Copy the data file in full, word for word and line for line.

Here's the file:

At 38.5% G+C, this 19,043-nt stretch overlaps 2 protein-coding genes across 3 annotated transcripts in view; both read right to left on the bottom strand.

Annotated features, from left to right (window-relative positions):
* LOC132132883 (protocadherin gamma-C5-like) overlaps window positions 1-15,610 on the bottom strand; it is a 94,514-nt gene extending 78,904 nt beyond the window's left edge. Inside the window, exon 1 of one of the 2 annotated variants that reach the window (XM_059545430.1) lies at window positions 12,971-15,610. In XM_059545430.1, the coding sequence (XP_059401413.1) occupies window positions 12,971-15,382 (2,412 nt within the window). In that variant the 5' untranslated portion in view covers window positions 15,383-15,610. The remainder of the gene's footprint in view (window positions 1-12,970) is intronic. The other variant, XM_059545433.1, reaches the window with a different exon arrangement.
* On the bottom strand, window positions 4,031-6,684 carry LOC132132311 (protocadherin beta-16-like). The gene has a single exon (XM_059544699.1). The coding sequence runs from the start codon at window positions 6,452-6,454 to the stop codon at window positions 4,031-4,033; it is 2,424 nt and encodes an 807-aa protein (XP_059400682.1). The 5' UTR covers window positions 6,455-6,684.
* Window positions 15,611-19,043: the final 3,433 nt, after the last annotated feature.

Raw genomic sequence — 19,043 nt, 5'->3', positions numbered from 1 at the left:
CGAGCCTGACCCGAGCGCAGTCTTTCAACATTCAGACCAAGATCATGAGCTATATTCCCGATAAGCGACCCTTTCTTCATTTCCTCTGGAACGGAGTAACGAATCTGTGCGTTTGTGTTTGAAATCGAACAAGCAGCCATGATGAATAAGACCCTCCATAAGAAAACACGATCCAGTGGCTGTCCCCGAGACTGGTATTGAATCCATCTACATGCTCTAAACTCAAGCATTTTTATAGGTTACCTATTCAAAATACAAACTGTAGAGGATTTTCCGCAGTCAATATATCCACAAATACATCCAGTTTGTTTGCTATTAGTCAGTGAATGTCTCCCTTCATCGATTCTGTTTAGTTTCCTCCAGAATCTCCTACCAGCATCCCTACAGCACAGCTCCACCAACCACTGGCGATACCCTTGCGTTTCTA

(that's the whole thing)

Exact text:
At 38.5% G+C, this 19,043-nt stretch overlaps 2 protein-coding genes across 3 annotated transcripts in view; both read right to left on the bottom strand.

Annotated features, from left to right (window-relative positions):
* LOC132132883 (protocadherin gamma-C5-like) overlaps window positions 1-15,610 on the bottom strand; it is a 94,514-nt gene extending 78,904 nt beyond the window's left edge. Inside the window, exon 1 of one of the 2 annotated variants that reach the window (XM_059545430.1) lies at window positions 12,971-15,610. In XM_059545430.1, the coding sequence (XP_059401413.1) occupies window positions 12,971-15,382 (2,412 nt within the window). In that variant the 5' untranslated portion in view covers window positions 15,383-15,610. The remainder of the gene's footprint in view (window positions 1-12,970) is intronic. The other variant, XM_059545433.1, reaches the window with a different exon arrangement.
* On the bottom strand, window positions 4,031-6,684 carry LOC132132311 (protocadherin beta-16-like). The gene has a single exon (XM_059544699.1). The coding sequence runs from the start codon at window positions 6,452-6,454 to the stop codon at window positions 4,031-4,033; it is 2,424 nt and encodes an 807-aa protein (XP_059400682.1). The 5' UTR covers window positions 6,455-6,684.
* Window positions 15,611-19,043: the final 3,433 nt, after the last annotated feature.

Raw genomic sequence — 19,043 nt, 5'->3', positions numbered from 1 at the left:
CGAGCCTGACCCGAGCGCAGTCTTTCAACATTCAGACCAAGATCATGAGCTATATTCCCGATAAGCGACCCTTTCTTCATTTCCTCTGGAACGGAGTAACGAATCTGTGCGTTTGTGTTTGAAATCGAACAAGCAGCCATGATGAATAAGACCCTCCATAAGAAAACACGATCCAGTGGCTGTCCCCGAGACTGGTATTGAATCCATCTACATGCTCTAAACTCAAGCATTTTTATAGGTTACCTATTCAAAATACAAACTGTAGAGGATTTTCCGCAGTCAATATATCCACAAATACATCCAGTTTGTTTGCTATTAGTCAGTGAATGTCTCCCTTCATCGATTCTGTTTAGTTTCCTCCAGAATCTCCTACCAGCATCCCTACAGCACAGCTCCACCAACCACTGGCGATACCCTTGCGTTTCTA